At 1 pm there was half an hour for my presentation and a question-and-answer session, and then at 2 pm, another 45-minute interview with representatives from several more library departments. The final meeting, with library administration, wasn’t until four due to a scheduling conflict. This last was less of an interview and more of a rundown of benefits and a broader view of the library and its goals. I was too tired by the end of all the meetings to accomplish anything else that day, but overall it was less stressful and exhausting than I had expected. There were plenty of substantive breaks, and I have a high tolerance for video calls and reciting my software experience.

The presentation. I got lucky here since they only asked for a 15-minute talk. I was given the topic, and the title for the presentation, which isn’t the case everywhere. The topic was based on a technical skill that’s essential for the position and that I had emphasized having in my application materials, so the choice wasn’t random. I think that on balance it was a kindness that the topic was so specific, and that the decision was out of my hands. Otherwise, the anxiety of vague instructions and too many decisions may have paralyzed me.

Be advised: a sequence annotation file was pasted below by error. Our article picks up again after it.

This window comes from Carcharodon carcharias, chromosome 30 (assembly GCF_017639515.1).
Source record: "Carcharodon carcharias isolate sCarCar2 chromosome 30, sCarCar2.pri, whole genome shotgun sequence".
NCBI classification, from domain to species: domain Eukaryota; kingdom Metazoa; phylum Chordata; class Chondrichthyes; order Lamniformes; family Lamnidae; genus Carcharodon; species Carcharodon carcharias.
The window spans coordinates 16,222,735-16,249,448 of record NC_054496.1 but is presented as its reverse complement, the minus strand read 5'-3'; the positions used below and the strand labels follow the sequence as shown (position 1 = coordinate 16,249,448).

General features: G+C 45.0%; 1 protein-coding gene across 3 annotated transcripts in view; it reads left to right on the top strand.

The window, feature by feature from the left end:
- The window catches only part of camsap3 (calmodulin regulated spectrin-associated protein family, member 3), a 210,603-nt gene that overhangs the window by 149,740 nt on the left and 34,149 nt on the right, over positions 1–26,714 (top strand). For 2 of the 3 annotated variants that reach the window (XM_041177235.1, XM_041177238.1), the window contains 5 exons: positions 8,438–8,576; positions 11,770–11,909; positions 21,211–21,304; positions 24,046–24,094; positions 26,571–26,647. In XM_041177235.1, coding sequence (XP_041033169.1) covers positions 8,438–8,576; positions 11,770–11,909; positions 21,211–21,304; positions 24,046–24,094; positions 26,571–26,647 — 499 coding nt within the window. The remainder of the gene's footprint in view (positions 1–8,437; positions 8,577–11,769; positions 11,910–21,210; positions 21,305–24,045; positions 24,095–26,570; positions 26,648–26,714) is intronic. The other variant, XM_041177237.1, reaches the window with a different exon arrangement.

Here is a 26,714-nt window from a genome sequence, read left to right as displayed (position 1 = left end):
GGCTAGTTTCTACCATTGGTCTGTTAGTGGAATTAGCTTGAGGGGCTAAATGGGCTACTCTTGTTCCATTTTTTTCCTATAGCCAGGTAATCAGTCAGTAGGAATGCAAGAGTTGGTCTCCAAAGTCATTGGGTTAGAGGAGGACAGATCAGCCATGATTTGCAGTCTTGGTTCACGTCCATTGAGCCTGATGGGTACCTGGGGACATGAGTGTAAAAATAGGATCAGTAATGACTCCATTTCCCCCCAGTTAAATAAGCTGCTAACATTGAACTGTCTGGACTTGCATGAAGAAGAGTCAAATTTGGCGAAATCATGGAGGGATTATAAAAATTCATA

Because of my tendency to ramble, I always use a script for presentations, with space to freestyle here and there to avoid that canned feeling. I also set up multiple timers in my lines of sight and structed the last quarter of my talk so that I could stop more easily if I went over time. It’s a good thing that I did, too. Even though I came in well under time during practice, I either talked too slowly or freestyled too much and nearly went over the extra grace period.

I don’t know if my presentation was any good. It wasn’t earth-shattering, of course, or particularly clever. One person gave me a nice compliment, which I appreciated. I used that university’s branding guidelines to match the school colors for the slides, a detail that I was especially proud of and that probably went unnoticed. There was a week to prepare, which was plenty of time. Surprisingly, 35 people attended, many more than I expected or that I had seen at similar talks. This didn’t bother me in a virtual environment, and I’m not sure how I would have felt looking at a similar crowd in person.

One last thing: when I was feeling especially anxious, I would remind myself that people know that interviewing is stressful. They’re generally kind about it and forgiving of mistakes. This really helped me, especially when I was worrying about the post-presentation question and answer session.

Cover photo by Clem Onojeghuo on Unsplash

Emily is graduating in May from the University of Illinois at Urbana-Champaign. Her strongest claim to employment is being Alma certified.

2 replies

  1. Congratulations! I have sat on many interview panels and the last point is very true, most of us absolutely feel for the interviewee and try hard to make them feel at ease. I hope a lot of new grads read your post – the lived experience is very valuable. Good luck with the progress of your application. 🙂

    Liked by 1 person